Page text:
When A WordPress Plugin Causes An Error

WordPress Plugin Causes Error

Plugins are at the heart of WordPress’s success. A plugin is simply a series of functions that can be added to your WordPress website to extend its functionality. Many theme developers choose to add this additional code through WordPress themes, however plugins are a more practical solution for most website owners as they can be switched on and off.

Unfortunately, like any piece of coding, problems can occur when you use plugins.

A plugin error can be an alarming issue to deal with; particularly if you have never faced it before. Plugin errors can occur after you have installed the plugin, after you have updated the plugin, or after you have updated WordPress.

Errors are caused by a number of issues including:

  • Bad Coding – A poorly coded plugin will cause problems regardless of what theme and plugins you are using.
  • Conflict with WordPress – Plugin code can be incompatible with the code used in the WordPress core files. Due to this, most plugin developers update their plugins after a new version of WordPress has been released to ensure that their plugin is still compatible. Unfortunately, many plugin developers do not do this, which is why you need to be extra careful when installing older plugins.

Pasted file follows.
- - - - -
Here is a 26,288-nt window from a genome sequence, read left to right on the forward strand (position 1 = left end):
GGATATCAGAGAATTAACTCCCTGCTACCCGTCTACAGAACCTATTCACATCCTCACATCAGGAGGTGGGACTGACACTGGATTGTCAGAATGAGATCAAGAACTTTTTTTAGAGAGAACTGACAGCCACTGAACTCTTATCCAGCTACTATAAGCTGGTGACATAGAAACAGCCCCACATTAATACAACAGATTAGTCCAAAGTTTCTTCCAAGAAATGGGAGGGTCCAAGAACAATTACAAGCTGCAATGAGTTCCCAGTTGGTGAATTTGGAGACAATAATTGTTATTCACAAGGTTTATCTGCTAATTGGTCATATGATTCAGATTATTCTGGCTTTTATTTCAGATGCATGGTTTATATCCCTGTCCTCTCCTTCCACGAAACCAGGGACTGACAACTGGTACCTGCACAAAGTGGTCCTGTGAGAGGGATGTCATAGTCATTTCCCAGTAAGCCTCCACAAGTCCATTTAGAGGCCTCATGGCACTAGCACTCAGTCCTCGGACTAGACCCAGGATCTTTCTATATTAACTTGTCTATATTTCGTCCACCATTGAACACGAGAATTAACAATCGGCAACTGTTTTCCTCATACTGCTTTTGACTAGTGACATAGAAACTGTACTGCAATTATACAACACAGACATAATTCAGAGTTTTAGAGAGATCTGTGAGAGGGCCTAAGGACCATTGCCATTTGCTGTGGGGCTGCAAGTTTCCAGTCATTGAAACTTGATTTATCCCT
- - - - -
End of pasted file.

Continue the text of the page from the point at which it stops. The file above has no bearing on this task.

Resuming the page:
• Conflict with Another Plugin – Plugins do not always play nice together, particularly when the plugins offer similar functionality.
  • Conflict with Your Theme – Many theme functions are placed in the theme’s functions.php file. The principle of extending a theme’s functionality using functions is the same as adding functionality through a plugin. As such, problems can occur if it is coded badly or if it conflicts with another plugin.

Errors can affect WordPress in different ways. In a best case scenario, the plugin will simply show an error message in your admin area or stop the plugin functioning in the way it should (e.g. not displaying the widget correctly). You may also have to face errors being displayed on your live website, which can present an unprofessional image of you and your business.